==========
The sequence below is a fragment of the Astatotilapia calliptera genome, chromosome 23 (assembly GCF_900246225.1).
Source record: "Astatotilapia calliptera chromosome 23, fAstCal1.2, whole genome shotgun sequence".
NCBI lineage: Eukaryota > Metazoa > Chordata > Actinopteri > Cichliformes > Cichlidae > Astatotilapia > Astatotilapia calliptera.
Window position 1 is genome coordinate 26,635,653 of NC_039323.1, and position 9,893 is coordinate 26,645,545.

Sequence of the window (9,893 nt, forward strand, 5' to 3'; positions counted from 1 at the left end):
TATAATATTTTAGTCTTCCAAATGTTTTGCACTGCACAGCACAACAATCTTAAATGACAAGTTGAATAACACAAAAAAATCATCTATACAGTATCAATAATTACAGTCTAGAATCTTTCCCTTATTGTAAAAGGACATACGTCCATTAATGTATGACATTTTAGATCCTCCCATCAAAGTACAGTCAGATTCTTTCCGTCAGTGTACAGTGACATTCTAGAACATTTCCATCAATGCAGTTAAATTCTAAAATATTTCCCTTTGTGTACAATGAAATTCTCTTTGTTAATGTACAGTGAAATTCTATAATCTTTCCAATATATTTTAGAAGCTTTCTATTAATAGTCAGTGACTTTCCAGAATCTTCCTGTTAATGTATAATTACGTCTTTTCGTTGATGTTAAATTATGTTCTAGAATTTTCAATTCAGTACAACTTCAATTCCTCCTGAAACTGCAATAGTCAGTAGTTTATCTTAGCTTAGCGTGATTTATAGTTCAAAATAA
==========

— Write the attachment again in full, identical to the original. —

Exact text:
The sequence below is a fragment of the Astatotilapia calliptera genome, chromosome 23 (assembly GCF_900246225.1).
Source record: "Astatotilapia calliptera chromosome 23, fAstCal1.2, whole genome shotgun sequence".
NCBI lineage: Eukaryota > Metazoa > Chordata > Actinopteri > Cichliformes > Cichlidae > Astatotilapia > Astatotilapia calliptera.
Window position 1 is genome coordinate 26,635,653 of NC_039323.1, and position 9,893 is coordinate 26,645,545.

Sequence of the window (9,893 nt, forward strand, 5' to 3'; positions counted from 1 at the left end):
TATAATATTTTAGTCTTCCAAATGTTTTGCACTGCACAGCACAACAATCTTAAATGACAAGTTGAATAACACAAAAAAATCATCTATACAGTATCAATAATTACAGTCTAGAATCTTTCCCTTATTGTAAAAGGACATACGTCCATTAATGTATGACATTTTAGATCCTCCCATCAAAGTACAGTCAGATTCTTTCCGTCAGTGTACAGTGACATTCTAGAACATTTCCATCAATGCAGTTAAATTCTAAAATATTTCCCTTTGTGTACAATGAAATTCTCTTTGTTAATGTACAGTGAAATTCTATAATCTTTCCAATATATTTTAGAAGCTTTCTATTAATAGTCAGTGACTTTCCAGAATCTTCCTGTTAATGTATAATTACGTCTTTTCGTTGATGTTAAATTATGTTCTAGAATTTTCAATTCAGTACAACTTCAATTCCTCCTGAAACTGCAATAGTCAGTAGTTTATCTTAGCTTAGCGTGATTTATAGTTCAAAATAA